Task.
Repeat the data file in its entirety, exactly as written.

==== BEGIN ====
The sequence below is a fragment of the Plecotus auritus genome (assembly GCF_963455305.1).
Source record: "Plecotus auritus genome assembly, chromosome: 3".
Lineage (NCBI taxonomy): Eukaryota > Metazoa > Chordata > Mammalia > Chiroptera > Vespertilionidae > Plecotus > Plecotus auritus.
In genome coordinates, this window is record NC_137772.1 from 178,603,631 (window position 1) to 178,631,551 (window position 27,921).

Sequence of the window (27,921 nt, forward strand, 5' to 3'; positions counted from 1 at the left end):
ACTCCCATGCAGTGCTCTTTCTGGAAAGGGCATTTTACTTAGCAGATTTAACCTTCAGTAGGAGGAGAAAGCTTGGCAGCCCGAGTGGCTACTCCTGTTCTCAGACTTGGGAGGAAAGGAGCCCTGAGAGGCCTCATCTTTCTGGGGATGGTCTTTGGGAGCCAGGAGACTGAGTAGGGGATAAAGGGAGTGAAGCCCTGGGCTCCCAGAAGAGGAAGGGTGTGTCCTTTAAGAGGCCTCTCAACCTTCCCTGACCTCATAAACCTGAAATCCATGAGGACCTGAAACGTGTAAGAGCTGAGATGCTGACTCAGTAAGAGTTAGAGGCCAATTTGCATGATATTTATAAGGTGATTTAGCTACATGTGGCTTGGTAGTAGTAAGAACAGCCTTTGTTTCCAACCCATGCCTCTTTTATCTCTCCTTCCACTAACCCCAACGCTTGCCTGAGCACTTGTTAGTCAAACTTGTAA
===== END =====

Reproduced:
The sequence below is a fragment of the Plecotus auritus genome (assembly GCF_963455305.1).
Source record: "Plecotus auritus genome assembly, chromosome: 3".
Lineage (NCBI taxonomy): Eukaryota > Metazoa > Chordata > Mammalia > Chiroptera > Vespertilionidae > Plecotus > Plecotus auritus.
In genome coordinates, this window is record NC_137772.1 from 178,603,631 (window position 1) to 178,631,551 (window position 27,921).

Sequence of the window (27,921 nt, forward strand, 5' to 3'; positions counted from 1 at the left end):
ACTCCCATGCAGTGCTCTTTCTGGAAAGGGCATTTTACTTAGCAGATTTAACCTTCAGTAGGAGGAGAAAGCTTGGCAGCCCGAGTGGCTACTCCTGTTCTCAGACTTGGGAGGAAAGGAGCCCTGAGAGGCCTCATCTTTCTGGGGATGGTCTTTGGGAGCCAGGAGACTGAGTAGGGGATAAAGGGAGTGAAGCCCTGGGCTCCCAGAAGAGGAAGGGTGTGTCCTTTAAGAGGCCTCTCAACCTTCCCTGACCTCATAAACCTGAAATCCATGAGGACCTGAAACGTGTAAGAGCTGAGATGCTGACTCAGTAAGAGTTAGAGGCCAATTTGCATGATATTTATAAGGTGATTTAGCTACATGTGGCTTGGTAGTAGTAAGAACAGCCTTTGTTTCCAACCCATGCCTCTTTTATCTCTCCTTCCACTAACCCCAACGCTTGCCTGAGCACTTGTTAGTCAAACTTGTAA